(Photo by Jason Bell)
The announcement that the National Theatre would be staging Medea for the first time filled me with uncertainty as to whether I wanted to see another version of this quite traumatic play so soon after Mike Bartlett’s modern adaptation starring Rachel Stirling. However the announcement of Helen McCrory’s casting made the decision for me and resulted in me seeing two of the strongest performances by women currently on stage in London in the same week (the first being Gillian Anderson down the road at the Young Vic).
Euripides’ tale is certainly not an easy one to contemplate, as it forces its audience to consider one of the most horrifying acts imaginable – whether a mother really could consider murdering her own children. Medea is not just a woman however – she is a warrior. She has killed for love in the past and people do fear her. Now the man she did all of that for, Jason, has deserted her for a younger bride, leaving her in a state of heightened emotion and desperation.
Over the course of the production’s 90 minutes the audience witnesses first hand Medea’s struggle to understand his betrayal and her growing need for revenge on him and his new bride, Kreusa, daughter of the King of Corinth Kreon.
There is much to enjoy about this new version by Ben Power, directed by Carrie Cracknell (last at the National Theatre for the excellent Blurred Lines). The staging is very good (particularly if sitting in the raised winged side sections of the Olivier), as Tom Scutt takes full advantage of the height available in the National’s largest space through a split level set. Medea’s home, which she shares with her nanny and sons is on the lower level, complete with outdoor forest, lending an eerie creepiness to the setting. Above, is the world her husband has left her for, as the King prepares for the wedding celebration of his daughter to Jason. I loved that this world was never clearly seen, always witnessed through a thin gauze covered window, starkly separating the two worlds of the story. It also meant moments could occur simultaneously, most effective when, as Medea talks to us, we see the scene unfold above as her revenge on those who have hurt her begins.
The music, created by Will Gregory and Alison Goldfrapp is also superb. It suits the disturbing, uncomfortable mood of the play perfectly and, when coupled with the unique dance movements of the chorus of women watching over Medea’s actions, becomes both beautiful and also quite unsettling. In part it almost feels as if you are watching someone’s dream (or perhaps nightmare).
I did however find the setting a little strange. It’s modern, but the home of Medea feels as if it’s from maybe the 60s in style. This doesn’t really matter for the production until her children are given modern technology to play with, which I found quite jolting. It didn’t seem to fit the period and so took me out of the world of the play momentarily.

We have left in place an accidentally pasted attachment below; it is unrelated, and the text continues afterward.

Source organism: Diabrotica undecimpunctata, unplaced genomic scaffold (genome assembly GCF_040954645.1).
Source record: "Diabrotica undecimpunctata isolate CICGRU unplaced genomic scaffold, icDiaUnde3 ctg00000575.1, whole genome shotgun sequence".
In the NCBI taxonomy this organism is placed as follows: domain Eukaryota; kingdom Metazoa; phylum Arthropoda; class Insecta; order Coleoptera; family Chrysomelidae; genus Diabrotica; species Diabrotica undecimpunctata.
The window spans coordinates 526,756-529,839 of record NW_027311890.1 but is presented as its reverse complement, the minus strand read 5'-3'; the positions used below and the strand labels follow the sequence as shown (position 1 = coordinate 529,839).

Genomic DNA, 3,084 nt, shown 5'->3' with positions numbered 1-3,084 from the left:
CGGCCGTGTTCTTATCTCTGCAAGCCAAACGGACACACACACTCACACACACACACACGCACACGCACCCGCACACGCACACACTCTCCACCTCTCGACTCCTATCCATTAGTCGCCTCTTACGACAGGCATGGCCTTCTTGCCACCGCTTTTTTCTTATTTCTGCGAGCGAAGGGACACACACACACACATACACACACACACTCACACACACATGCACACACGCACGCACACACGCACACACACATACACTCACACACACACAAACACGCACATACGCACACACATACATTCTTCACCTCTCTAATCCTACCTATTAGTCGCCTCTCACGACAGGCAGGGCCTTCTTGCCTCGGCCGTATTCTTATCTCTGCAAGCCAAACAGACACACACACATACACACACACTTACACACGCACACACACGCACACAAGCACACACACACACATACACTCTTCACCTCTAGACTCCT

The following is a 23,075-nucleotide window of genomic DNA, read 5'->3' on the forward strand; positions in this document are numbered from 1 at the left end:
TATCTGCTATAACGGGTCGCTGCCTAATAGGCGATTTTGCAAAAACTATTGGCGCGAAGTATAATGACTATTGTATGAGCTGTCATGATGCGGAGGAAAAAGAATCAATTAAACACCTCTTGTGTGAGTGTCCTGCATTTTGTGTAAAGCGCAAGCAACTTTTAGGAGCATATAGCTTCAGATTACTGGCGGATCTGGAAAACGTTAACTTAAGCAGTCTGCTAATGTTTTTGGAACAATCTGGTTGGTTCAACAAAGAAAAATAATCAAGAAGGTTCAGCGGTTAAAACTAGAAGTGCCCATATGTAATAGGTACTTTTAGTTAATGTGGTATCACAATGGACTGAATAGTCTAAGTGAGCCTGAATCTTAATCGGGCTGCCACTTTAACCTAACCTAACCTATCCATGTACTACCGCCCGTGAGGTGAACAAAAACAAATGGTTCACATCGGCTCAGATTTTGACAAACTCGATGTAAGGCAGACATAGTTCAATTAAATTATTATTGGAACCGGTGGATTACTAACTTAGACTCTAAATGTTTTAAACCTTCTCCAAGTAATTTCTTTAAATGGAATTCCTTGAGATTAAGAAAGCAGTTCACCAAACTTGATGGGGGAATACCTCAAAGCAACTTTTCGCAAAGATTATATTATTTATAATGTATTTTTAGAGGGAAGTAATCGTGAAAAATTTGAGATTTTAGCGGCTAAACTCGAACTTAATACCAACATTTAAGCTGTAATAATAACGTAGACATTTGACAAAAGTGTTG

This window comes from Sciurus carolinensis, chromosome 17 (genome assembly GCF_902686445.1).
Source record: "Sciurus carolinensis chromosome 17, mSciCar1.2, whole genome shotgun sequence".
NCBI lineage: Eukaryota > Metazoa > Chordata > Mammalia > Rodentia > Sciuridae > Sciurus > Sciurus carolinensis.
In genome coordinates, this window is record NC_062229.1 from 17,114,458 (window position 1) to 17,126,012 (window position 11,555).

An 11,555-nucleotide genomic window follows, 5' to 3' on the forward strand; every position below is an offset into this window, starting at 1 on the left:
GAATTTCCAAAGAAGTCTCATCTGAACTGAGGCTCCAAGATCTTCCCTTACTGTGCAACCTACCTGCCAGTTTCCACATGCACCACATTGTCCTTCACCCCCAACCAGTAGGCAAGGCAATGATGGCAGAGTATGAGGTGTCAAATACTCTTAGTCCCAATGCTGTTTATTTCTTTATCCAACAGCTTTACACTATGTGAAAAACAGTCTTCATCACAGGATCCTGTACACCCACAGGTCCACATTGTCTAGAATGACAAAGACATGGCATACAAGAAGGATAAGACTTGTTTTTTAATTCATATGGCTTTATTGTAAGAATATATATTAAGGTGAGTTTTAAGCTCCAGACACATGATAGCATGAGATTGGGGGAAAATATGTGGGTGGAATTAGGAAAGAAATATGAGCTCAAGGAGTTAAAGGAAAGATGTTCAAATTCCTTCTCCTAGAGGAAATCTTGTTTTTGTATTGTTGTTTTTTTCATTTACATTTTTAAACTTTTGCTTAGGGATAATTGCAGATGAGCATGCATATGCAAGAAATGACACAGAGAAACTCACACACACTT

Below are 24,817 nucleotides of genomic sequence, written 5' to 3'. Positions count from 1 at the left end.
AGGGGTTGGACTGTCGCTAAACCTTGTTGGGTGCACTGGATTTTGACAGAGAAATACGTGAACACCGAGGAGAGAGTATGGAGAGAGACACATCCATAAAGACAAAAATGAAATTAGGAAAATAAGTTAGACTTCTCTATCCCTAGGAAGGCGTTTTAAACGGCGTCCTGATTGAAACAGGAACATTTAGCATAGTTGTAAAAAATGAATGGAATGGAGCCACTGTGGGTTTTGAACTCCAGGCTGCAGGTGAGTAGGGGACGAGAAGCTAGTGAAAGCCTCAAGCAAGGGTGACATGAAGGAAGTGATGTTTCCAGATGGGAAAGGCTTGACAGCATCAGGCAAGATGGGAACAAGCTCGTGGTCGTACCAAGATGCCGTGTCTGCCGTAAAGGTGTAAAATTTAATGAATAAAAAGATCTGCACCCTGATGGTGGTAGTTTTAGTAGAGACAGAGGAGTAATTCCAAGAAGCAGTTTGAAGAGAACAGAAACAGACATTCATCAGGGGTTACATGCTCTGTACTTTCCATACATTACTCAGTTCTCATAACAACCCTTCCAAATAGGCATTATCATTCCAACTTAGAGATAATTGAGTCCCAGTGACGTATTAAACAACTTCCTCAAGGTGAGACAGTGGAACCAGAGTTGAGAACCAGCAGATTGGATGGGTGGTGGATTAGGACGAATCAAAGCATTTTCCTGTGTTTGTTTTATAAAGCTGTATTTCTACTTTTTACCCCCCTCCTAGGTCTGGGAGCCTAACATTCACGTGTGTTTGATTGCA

I did also think some of the acting seemed a bit stilted from Danny Sapani, who plays Jason, although this may perhaps be exactly how he is meant to feel to you, when compared with such a strong character as Medea.
As Streetcar found my focus centring on Gillian Anderson, by the very nature of the story, this play’s driving force is that of Medea herself and Helen McCrory is absolutely brilliant in the role. She commands your attention and is completely believable as we watch Medea make decisions that will have such a irreparable impact on all those around her. She is in moments humorous, sarcastic, angry and crucially also able to convincingly convey Medea’s moments of both vulnerability and strength. We follow her as she makes decisions out of her desperate need to cause Jason the same pain as he has caused her. Despite a brief moment of hope provided by her old friend Aegeus (played very well by Dominic Rowan), during which it seems a new life is possible for her, there is an inevitability hanging over the world of Corinth, something which is enhanced by the opening monologue by Michaela Coel who plays Medea’s servant and nanny, who sets the tone of unease from the beginning.
I have always been a fan of Helen McCrory (who I last saw on stage in the wonderful The Last of the Haussmans) and she is truly superb in this production. There may have been aspects I did not like, but despite these misgivings, I would not have wanted to miss seeing such a powerful performance. The Best Actress category during next year’s awards season will certainly be crowded!
Medea continues its run at the National Theatre until 4th September 2014. Its final performance on 4th September will also be screened as part of NT Live. For more details visit the National Theatre’s website http://www.nationaltheatre.org.uk/shows/medea